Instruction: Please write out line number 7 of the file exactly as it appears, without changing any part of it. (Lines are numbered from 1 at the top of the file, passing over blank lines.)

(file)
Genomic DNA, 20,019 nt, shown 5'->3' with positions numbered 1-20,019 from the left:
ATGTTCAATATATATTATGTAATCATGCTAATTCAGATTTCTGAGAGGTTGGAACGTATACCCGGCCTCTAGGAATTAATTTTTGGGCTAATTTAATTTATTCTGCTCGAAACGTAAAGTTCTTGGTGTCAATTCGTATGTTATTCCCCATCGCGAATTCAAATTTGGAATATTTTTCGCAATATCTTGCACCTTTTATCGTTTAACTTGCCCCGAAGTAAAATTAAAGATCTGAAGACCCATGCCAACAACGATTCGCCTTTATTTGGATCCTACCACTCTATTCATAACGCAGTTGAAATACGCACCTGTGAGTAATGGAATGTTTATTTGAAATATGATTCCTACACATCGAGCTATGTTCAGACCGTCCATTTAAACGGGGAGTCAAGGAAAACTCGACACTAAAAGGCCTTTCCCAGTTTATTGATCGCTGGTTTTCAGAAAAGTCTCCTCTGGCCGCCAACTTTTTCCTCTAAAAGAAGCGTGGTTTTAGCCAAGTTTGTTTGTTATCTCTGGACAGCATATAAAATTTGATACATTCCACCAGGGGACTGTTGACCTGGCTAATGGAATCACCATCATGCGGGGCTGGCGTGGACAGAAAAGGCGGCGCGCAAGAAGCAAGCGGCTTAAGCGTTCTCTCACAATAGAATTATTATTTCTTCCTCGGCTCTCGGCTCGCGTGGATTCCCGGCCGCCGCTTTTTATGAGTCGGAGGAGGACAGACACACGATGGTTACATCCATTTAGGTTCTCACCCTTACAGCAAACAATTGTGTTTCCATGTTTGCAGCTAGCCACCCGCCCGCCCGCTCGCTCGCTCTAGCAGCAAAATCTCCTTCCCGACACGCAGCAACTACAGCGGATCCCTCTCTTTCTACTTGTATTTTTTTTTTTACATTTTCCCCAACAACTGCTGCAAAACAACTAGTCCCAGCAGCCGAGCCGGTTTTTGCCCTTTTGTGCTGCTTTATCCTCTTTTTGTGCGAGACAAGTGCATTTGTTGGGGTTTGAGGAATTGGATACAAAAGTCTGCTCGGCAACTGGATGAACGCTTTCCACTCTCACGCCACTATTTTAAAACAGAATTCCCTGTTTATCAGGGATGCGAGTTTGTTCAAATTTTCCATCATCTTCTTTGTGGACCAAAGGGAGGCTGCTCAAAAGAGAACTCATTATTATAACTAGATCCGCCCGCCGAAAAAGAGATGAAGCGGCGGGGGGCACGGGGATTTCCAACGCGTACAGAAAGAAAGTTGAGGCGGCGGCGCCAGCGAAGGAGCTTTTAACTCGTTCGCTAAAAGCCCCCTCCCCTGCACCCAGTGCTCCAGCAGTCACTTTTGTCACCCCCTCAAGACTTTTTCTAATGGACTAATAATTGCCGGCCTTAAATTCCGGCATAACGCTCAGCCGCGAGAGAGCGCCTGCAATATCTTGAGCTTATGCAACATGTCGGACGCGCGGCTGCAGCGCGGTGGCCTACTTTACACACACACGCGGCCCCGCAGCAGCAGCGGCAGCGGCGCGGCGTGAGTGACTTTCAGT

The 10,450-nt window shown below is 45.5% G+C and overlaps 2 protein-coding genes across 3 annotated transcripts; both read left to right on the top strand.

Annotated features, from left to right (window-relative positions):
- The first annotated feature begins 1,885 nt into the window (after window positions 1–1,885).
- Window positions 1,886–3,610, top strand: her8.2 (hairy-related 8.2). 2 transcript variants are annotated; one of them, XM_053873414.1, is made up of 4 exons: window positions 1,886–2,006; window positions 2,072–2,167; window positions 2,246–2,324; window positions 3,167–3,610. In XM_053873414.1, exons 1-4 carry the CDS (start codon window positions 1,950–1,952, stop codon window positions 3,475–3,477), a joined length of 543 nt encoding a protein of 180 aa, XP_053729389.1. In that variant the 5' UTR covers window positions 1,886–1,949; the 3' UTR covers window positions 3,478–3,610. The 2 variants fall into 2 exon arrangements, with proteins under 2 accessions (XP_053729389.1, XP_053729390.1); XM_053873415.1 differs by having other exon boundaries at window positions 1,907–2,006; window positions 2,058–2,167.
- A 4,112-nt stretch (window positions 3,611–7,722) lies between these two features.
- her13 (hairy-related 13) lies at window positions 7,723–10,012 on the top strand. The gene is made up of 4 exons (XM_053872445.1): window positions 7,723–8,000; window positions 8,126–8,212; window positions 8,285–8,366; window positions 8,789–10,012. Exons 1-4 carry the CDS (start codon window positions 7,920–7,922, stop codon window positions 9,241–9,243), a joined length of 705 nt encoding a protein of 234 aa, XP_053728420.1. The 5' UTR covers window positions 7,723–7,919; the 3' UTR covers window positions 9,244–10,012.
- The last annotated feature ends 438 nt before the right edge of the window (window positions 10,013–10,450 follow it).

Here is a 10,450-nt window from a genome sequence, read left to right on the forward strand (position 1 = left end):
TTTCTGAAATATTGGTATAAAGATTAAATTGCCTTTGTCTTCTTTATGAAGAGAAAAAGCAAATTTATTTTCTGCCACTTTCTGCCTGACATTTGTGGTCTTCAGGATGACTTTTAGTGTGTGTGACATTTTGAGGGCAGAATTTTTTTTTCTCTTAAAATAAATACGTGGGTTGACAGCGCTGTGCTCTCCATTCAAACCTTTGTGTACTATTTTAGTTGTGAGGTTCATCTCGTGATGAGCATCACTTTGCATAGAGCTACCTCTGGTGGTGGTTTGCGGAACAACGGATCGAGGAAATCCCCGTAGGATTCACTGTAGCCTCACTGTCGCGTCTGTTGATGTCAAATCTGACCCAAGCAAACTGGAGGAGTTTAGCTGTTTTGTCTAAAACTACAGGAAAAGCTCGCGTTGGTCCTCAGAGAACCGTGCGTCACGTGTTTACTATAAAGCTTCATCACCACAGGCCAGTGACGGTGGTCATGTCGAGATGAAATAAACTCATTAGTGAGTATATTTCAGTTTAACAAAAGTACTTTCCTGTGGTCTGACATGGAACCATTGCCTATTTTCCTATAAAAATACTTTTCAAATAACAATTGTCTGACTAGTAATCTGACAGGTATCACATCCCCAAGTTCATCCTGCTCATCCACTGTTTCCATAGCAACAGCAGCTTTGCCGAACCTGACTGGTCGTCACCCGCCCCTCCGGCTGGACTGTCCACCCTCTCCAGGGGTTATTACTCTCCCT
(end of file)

- A 4,112-nt stretch (window positions 3,611–7,722) lies between these two features.